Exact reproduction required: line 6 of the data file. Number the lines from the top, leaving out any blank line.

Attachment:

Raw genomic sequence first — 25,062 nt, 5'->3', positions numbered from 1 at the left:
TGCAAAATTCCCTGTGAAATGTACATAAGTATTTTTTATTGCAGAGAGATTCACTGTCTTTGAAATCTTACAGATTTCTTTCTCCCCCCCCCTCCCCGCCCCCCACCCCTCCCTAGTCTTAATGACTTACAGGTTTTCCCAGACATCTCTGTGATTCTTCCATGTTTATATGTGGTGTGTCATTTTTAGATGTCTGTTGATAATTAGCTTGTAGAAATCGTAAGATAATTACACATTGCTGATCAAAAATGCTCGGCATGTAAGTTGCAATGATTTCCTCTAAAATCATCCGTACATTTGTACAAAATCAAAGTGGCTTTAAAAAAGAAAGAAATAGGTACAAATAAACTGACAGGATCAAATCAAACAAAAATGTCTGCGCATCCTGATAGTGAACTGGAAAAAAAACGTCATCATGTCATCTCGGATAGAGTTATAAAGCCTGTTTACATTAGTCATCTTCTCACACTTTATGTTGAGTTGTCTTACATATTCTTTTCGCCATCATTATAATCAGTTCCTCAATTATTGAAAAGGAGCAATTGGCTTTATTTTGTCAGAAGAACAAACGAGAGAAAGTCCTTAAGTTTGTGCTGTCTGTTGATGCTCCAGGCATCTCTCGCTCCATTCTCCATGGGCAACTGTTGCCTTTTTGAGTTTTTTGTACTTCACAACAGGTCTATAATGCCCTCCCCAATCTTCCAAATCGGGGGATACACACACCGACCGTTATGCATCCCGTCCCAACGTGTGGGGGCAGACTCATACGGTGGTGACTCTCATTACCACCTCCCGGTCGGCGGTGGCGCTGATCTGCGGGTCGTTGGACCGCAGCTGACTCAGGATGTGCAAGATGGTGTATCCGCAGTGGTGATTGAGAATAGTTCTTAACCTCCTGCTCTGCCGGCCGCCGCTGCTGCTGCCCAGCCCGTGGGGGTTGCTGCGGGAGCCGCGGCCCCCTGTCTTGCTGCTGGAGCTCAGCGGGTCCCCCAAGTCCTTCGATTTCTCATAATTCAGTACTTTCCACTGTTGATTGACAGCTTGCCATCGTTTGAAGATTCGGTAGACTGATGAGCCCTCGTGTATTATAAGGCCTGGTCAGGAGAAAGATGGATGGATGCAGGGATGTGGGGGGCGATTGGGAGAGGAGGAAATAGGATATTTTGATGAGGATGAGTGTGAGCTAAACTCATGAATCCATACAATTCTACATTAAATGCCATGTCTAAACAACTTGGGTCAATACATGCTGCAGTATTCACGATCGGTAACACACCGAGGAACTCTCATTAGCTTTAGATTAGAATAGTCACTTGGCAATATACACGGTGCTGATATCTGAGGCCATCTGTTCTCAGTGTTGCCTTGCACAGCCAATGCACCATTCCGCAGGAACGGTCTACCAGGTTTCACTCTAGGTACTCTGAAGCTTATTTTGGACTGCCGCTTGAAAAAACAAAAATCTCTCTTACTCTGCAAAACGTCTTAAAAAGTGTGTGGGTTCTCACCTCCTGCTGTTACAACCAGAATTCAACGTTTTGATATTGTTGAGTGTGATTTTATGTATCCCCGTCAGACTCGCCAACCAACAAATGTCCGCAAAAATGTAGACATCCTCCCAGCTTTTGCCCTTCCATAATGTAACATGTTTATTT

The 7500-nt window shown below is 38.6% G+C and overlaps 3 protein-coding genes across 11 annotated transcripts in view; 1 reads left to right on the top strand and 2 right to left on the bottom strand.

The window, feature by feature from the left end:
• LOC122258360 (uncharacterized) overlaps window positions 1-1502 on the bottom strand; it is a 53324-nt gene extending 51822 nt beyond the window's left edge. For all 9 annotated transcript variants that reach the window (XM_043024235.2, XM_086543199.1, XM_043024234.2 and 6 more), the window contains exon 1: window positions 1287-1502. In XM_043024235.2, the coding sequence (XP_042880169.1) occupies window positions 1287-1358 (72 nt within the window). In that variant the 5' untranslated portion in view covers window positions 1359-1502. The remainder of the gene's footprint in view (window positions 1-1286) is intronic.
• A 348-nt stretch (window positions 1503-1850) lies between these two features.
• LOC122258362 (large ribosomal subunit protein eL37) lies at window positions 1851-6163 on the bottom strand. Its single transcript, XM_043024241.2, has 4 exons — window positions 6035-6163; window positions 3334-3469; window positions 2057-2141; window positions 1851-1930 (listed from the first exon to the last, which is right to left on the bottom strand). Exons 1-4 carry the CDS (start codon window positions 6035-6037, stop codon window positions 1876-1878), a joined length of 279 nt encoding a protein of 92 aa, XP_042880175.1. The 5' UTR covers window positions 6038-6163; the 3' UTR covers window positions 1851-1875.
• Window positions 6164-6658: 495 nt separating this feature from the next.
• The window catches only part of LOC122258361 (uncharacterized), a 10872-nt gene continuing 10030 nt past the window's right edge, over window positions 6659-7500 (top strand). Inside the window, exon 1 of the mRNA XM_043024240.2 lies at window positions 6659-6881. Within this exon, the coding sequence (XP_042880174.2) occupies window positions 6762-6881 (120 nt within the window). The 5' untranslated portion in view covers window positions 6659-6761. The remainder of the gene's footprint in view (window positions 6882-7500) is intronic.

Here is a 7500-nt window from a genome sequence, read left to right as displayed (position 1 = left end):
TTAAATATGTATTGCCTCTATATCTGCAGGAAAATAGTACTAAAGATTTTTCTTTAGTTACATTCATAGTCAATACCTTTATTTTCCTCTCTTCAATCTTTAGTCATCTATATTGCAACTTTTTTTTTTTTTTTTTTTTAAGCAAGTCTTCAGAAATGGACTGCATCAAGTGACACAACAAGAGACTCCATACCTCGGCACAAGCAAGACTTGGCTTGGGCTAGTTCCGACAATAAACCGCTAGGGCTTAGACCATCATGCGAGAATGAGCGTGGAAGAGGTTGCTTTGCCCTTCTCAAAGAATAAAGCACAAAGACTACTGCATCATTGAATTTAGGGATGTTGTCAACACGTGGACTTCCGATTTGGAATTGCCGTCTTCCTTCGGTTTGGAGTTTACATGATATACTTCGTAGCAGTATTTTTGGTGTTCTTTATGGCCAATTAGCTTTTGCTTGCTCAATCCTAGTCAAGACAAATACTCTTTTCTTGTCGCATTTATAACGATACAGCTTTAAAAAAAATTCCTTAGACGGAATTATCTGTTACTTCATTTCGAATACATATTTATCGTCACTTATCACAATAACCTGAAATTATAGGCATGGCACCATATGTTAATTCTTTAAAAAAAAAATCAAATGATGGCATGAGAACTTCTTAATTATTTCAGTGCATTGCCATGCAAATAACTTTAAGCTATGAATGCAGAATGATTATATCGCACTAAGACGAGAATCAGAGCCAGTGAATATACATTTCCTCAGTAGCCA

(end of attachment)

• A 348-nt stretch (window positions 1503-1850) lies between these two features.